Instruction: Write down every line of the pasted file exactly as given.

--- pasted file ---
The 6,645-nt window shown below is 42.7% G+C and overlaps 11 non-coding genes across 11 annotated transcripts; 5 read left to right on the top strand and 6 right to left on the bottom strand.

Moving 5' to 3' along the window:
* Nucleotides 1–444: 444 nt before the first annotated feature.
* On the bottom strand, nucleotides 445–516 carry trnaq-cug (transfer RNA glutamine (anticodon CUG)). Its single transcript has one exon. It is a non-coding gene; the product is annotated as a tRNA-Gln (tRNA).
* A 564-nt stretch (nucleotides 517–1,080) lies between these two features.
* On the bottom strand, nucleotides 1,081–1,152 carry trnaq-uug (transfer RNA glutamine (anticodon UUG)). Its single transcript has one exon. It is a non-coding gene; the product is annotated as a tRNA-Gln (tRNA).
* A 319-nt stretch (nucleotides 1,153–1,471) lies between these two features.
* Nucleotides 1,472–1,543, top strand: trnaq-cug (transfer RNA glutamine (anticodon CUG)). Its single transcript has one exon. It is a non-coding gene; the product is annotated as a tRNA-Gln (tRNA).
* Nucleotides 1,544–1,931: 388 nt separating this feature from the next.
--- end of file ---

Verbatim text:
The 6,645-nt window shown below is 42.7% G+C and overlaps 11 non-coding genes across 11 annotated transcripts; 5 read left to right on the top strand and 6 right to left on the bottom strand.

Moving 5' to 3' along the window:
* Nucleotides 1–444: 444 nt before the first annotated feature.
* On the bottom strand, nucleotides 445–516 carry trnaq-cug (transfer RNA glutamine (anticodon CUG)). Its single transcript has one exon. It is a non-coding gene; the product is annotated as a tRNA-Gln (tRNA).
* A 564-nt stretch (nucleotides 517–1,080) lies between these two features.
* On the bottom strand, nucleotides 1,081–1,152 carry trnaq-uug (transfer RNA glutamine (anticodon UUG)). Its single transcript has one exon. It is a non-coding gene; the product is annotated as a tRNA-Gln (tRNA).
* A 319-nt stretch (nucleotides 1,153–1,471) lies between these two features.
* Nucleotides 1,472–1,543, top strand: trnaq-cug (transfer RNA glutamine (anticodon CUG)). Its single transcript has one exon. It is a non-coding gene; the product is annotated as a tRNA-Gln (tRNA).
* Nucleotides 1,544–1,931: 388 nt separating this feature from the next.